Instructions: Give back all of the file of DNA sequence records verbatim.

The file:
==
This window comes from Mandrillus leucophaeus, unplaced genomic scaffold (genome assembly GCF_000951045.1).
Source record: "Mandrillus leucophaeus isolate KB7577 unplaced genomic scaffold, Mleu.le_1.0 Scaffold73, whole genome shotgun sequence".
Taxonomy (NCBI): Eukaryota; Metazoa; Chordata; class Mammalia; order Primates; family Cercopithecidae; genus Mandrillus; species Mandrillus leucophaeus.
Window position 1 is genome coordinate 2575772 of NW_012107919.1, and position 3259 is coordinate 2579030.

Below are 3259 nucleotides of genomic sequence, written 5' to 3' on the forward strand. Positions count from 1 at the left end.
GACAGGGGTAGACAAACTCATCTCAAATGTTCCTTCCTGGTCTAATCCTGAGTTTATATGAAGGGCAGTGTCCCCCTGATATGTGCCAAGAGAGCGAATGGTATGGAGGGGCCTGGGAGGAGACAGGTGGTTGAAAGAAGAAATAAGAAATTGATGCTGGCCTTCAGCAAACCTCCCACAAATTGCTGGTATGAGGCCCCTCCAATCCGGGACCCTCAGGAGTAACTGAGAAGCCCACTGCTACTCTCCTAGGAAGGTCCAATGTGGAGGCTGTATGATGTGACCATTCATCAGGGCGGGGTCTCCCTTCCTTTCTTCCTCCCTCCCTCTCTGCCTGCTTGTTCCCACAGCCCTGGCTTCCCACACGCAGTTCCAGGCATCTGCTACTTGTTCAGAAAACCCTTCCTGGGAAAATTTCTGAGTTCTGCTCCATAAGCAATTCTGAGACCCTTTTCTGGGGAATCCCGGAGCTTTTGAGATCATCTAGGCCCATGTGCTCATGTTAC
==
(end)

This window comes from Mandrillus leucophaeus, unplaced genomic scaffold (genome assembly GCF_000951045.1).
Source record: "Mandrillus leucophaeus isolate KB7577 unplaced genomic scaffold, Mleu.le_1.0 Scaffold73, whole genome shotgun sequence".
Taxonomy (NCBI): Eukaryota; Metazoa; Chordata; class Mammalia; order Primates; family Cercopithecidae; genus Mandrillus; species Mandrillus leucophaeus.
Window position 1 is genome coordinate 2575772 of NW_012107919.1, and position 3259 is coordinate 2579030.

Below are 3259 nucleotides of genomic sequence, written 5' to 3' on the forward strand. Positions count from 1 at the left end.
GACAGGGGTAGACAAACTCATCTCAAATGTTCCTTCCTGGTCTAATCCTGAGTTTATATGAAGGGCAGTGTCCCCCTGATATGTGCCAAGAGAGCGAATGGTATGGAGGGGCCTGGGAGGAGACAGGTGGTTGAAAGAAGAAATAAGAAATTGATGCTGGCCTTCAGCAAACCTCCCACAAATTGCTGGTATGAGGCCCCTCCAATCCGGGACCCTCAGGAGTAACTGAGAAGCCCACTGCTACTCTCCTAGGAAGGTCCAATGTGGAGGCTGTATGATGTGACCATTCATCAGGGCGGGGTCTCCCTTCCTTTCTTCCTCCCTCCCTCTCTGCCTGCTTGTTCCCACAGCCCTGGCTTCCCACACGCAGTTCCAGGCATCTGCTACTTGTTCAGAAAACCCTTCCTGGGAAAATTTCTGAGTTCTGCTCCATAAGCAATTCTGAGACCCTTTTCTGGGGAATCCCGGAGCTTTTGAGATCATCTAGGCCCATGTGCTCATGTTAC